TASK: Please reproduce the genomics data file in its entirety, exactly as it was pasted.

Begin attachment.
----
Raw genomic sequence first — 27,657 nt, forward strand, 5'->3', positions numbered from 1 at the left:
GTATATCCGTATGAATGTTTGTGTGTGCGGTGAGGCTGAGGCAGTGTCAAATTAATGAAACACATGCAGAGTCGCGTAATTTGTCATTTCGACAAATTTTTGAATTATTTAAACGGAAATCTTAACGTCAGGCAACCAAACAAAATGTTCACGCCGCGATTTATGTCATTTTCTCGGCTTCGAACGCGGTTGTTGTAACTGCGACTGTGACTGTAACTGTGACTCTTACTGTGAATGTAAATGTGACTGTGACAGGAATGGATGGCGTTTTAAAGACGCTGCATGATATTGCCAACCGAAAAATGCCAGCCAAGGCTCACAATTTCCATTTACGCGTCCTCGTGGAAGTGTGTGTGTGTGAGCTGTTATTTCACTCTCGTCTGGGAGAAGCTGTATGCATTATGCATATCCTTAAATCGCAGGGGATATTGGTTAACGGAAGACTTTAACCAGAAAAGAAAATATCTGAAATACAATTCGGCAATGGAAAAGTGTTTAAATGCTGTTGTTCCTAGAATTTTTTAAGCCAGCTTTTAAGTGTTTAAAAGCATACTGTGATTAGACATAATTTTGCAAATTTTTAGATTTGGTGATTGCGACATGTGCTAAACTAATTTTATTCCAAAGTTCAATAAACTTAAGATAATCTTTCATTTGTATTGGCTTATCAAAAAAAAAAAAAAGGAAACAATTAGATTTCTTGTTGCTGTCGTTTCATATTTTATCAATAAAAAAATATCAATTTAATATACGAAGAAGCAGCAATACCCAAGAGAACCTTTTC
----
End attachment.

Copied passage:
Raw genomic sequence first — 27,657 nt, forward strand, 5'->3', positions numbered from 1 at the left:
GTATATCCGTATGAATGTTTGTGTGTGCGGTGAGGCTGAGGCAGTGTCAAATTAATGAAACACATGCAGAGTCGCGTAATTTGTCATTTCGACAAATTTTTGAATTATTTAAACGGAAATCTTAACGTCAGGCAACCAAACAAAATGTTCACGCCGCGATTTATGTCATTTTCTCGGCTTCGAACGCGGTTGTTGTAACTGCGACTGTGACTGTAACTGTGACTCTTACTGTGAATGTAAATGTGACTGTGACAGGAATGGATGGCGTTTTAAAGACGCTGCATGATATTGCCAACCGAAAAATGCCAGCCAAGGCTCACAATTTCCATTTACGCGTCCTCGTGGAAGTGTGTGTGTGTGAGCTGTTATTTCACTCTCGTCTGGGAGAAGCTGTATGCATTATGCATATCCTTAAATCGCAGGGGATATTGGTTAACGGAAGACTTTAACCAGAAAAGAAAATATCTGAAATACAATTCGGCAATGGAAAAGTGTTTAAATGCTGTTGTTCCTAGAATTTTTTAAGCCAGCTTTTAAGTGTTTAAAAGCATACTGTGATTAGACATAATTTTGCAAATTTTTAGATTTGGTGATTGCGACATGTGCTAAACTAATTTTATTCCAAAGTTCAATAAACTTAAGATAATCTTTCATTTGTATTGGCTTATCAAAAAAAAAAAAAAGGAAACAATTAGATTTCTTGTTGCTGTCGTTTCATATTTTATCAATAAAAAAATATCAATTTAATATACGAAGAAGCAGCAATACCCAAGAGAACCTTTTC